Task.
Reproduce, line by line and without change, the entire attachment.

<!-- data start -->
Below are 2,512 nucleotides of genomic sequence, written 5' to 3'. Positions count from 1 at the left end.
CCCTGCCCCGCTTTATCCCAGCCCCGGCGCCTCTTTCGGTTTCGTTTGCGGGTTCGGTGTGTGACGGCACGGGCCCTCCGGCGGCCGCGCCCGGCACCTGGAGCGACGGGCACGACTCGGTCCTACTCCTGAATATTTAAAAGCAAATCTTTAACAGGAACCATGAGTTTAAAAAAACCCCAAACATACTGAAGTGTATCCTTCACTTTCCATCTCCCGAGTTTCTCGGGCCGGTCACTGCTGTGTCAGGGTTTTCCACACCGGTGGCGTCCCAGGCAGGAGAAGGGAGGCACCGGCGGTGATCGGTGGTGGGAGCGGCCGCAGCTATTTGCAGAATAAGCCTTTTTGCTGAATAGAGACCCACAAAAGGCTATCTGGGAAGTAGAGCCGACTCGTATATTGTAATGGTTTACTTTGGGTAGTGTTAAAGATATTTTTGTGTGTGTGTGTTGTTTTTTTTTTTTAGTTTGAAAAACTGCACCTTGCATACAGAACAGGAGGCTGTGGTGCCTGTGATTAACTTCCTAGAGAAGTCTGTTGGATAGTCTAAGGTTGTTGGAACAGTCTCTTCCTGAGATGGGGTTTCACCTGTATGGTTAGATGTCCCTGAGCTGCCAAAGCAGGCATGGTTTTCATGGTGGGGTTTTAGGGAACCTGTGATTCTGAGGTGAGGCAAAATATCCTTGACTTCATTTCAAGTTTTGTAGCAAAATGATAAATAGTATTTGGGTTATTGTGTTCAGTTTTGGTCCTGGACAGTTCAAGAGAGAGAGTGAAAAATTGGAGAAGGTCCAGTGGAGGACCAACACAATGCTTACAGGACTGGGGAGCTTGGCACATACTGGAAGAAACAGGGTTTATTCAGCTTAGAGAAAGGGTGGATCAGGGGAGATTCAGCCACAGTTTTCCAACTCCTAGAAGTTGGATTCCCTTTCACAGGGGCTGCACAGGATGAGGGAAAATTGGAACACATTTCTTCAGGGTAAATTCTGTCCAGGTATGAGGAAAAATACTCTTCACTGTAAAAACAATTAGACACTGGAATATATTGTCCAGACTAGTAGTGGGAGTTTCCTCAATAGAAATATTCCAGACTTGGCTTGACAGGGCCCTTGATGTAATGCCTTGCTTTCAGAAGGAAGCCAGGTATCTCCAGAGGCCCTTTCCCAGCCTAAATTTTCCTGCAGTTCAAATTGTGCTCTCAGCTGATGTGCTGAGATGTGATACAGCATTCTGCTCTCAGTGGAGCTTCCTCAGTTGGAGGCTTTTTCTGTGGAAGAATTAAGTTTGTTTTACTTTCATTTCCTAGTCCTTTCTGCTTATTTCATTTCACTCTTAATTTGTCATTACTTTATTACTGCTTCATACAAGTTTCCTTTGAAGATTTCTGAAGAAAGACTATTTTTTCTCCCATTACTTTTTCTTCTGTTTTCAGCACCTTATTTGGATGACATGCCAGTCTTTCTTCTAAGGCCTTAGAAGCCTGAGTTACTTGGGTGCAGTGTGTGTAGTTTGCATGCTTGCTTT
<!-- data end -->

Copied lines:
Below are 2,512 nucleotides of genomic sequence, written 5' to 3'. Positions count from 1 at the left end.
CCCTGCCCCGCTTTATCCCAGCCCCGGCGCCTCTTTCGGTTTCGTTTGCGGGTTCGGTGTGTGACGGCACGGGCCCTCCGGCGGCCGCGCCCGGCACCTGGAGCGACGGGCACGACTCGGTCCTACTCCTGAATATTTAAAAGCAAATCTTTAACAGGAACCATGAGTTTAAAAAAACCCCAAACATACTGAAGTGTATCCTTCACTTTCCATCTCCCGAGTTTCTCGGGCCGGTCACTGCTGTGTCAGGGTTTTCCACACCGGTGGCGTCCCAGGCAGGAGAAGGGAGGCACCGGCGGTGATCGGTGGTGGGAGCGGCCGCAGCTATTTGCAGAATAAGCCTTTTTGCTGAATAGAGACCCACAAAAGGCTATCTGGGAAGTAGAGCCGACTCGTATATTGTAATGGTTTACTTTGGGTAGTGTTAAAGATATTTTTGTGTGTGTGTGTTGTTTTTTTTTTTTAGTTTGAAAAACTGCACCTTGCATACAGAACAGGAGGCTGTGGTGCCTGTGATTAACTTCCTAGAGAAGTCTGTTGGATAGTCTAAGGTTGTTGGAACAGTCTCTTCCTGAGATGGGGTTTCACCTGTATGGTTAGATGTCCCTGAGCTGCCAAAGCAGGCATGGTTTTCATGGTGGGGTTTTAGGGAACCTGTGATTCTGAGGTGAGGCAAAATATCCTTGACTTCATTTCAAGTTTTGTAGCAAAATGATAAATAGTATTTGGGTTATTGTGTTCAGTTTTGGTCCTGGACAGTTCAAGAGAGAGAGTGAAAAATTGGAGAAGGTCCAGTGGAGGACCAACACAATGCTTACAGGACTGGGGAGCTTGGCACATACTGGAAGAAACAGGGTTTATTCAGCTTAGAGAAAGGGTGGATCAGGGGAGATTCAGCCACAGTTTTCCAACTCCTAGAAGTTGGATTCCCTTTCACAGGGGCTGCACAGGATGAGGGAAAATTGGAACACATTTCTTCAGGGTAAATTCTGTCCAGGTATGAGGAAAAATACTCTTCACTGTAAAAACAATTAGACACTGGAATATATTGTCCAGACTAGTAGTGGGAGTTTCCTCAATAGAAATATTCCAGACTTGGCTTGACAGGGCCCTTGATGTAATGCCTTGCTTTCAGAAGGAAGCCAGGTATCTCCAGAGGCCCTTTCCCAGCCTAAATTTTCCTGCAGTTCAAATTGTGCTCTCAGCTGATGTGCTGAGATGTGATACAGCATTCTGCTCTCAGTGGAGCTTCCTCAGTTGGAGGCTTTTTCTGTGGAAGAATTAAGTTTGTTTTACTTTCATTTCCTAGTCCTTTCTGCTTATTTCATTTCACTCTTAATTTGTCATTACTTTATTACTGCTTCATACAAGTTTCCTTTGAAGATTTCTGAAGAAAGACTATTTTTTCTCCCATTACTTTTTCTTCTGTTTTCAGCACCTTATTTGGATGACATGCCAGTCTTTCTTCTAAGGCCTTAGAAGCCTGAGTTACTTGGGTGCAGTGTGTGTAGTTTGCATGCTTGCTTT